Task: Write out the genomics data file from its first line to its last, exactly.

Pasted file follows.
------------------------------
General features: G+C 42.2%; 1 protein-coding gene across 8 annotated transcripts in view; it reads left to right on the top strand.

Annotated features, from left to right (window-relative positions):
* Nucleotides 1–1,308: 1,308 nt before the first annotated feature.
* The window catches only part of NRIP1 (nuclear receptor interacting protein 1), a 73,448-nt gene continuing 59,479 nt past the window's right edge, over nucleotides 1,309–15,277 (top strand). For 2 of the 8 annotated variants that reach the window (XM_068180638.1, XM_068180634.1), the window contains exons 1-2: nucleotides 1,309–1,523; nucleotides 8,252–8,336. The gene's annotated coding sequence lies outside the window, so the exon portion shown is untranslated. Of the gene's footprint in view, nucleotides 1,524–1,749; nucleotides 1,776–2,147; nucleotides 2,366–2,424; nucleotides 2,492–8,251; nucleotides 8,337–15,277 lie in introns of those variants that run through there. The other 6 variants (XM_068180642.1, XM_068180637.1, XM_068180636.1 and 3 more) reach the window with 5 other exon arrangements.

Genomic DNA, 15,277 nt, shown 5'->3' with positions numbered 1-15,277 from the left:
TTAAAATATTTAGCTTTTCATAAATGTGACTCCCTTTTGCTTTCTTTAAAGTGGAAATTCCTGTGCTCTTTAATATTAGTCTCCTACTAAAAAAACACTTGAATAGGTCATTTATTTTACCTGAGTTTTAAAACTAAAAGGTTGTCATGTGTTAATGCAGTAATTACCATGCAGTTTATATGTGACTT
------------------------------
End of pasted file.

General features: G+C 42.2%; 1 protein-coding gene across 8 annotated transcripts in view; it reads left to right on the top strand.

Annotated features, from left to right (window-relative positions):
* Nucleotides 1–1,308: 1,308 nt before the first annotated feature.
* The window catches only part of NRIP1 (nuclear receptor interacting protein 1), a 73,448-nt gene continuing 59,479 nt past the window's right edge, over nucleotides 1,309–15,277 (top strand). For 2 of the 8 annotated variants that reach the window (XM_068180638.1, XM_068180634.1), the window contains exons 1-2: nucleotides 1,309–1,523; nucleotides 8,252–8,336. The gene's annotated coding sequence lies outside the window, so the exon portion shown is untranslated. Of the gene's footprint in view, nucleotides 1,524–1,749; nucleotides 1,776–2,147; nucleotides 2,366–2,424; nucleotides 2,492–8,251; nucleotides 8,337–15,277 lie in introns of those variants that run through there. The other 6 variants (XM_068180642.1, XM_068180637.1, XM_068180636.1 and 3 more) reach the window with 5 other exon arrangements.

Genomic DNA, 15,277 nt, shown 5'->3' with positions numbered 1-15,277 from the left:
TTAAAATATTTAGCTTTTCATAAATGTGACTCCCTTTTGCTTTCTTTAAAGTGGAAATTCCTGTGCTCTTTAATATTAGTCTCCTACTAAAAAAACACTTGAATAGGTCATTTATTTTACCTGAGTTTTAAAACTAAAAGGTTGTCATGTGTTAATGCAGTAATTACCATGCAGTTTATATGTGACTT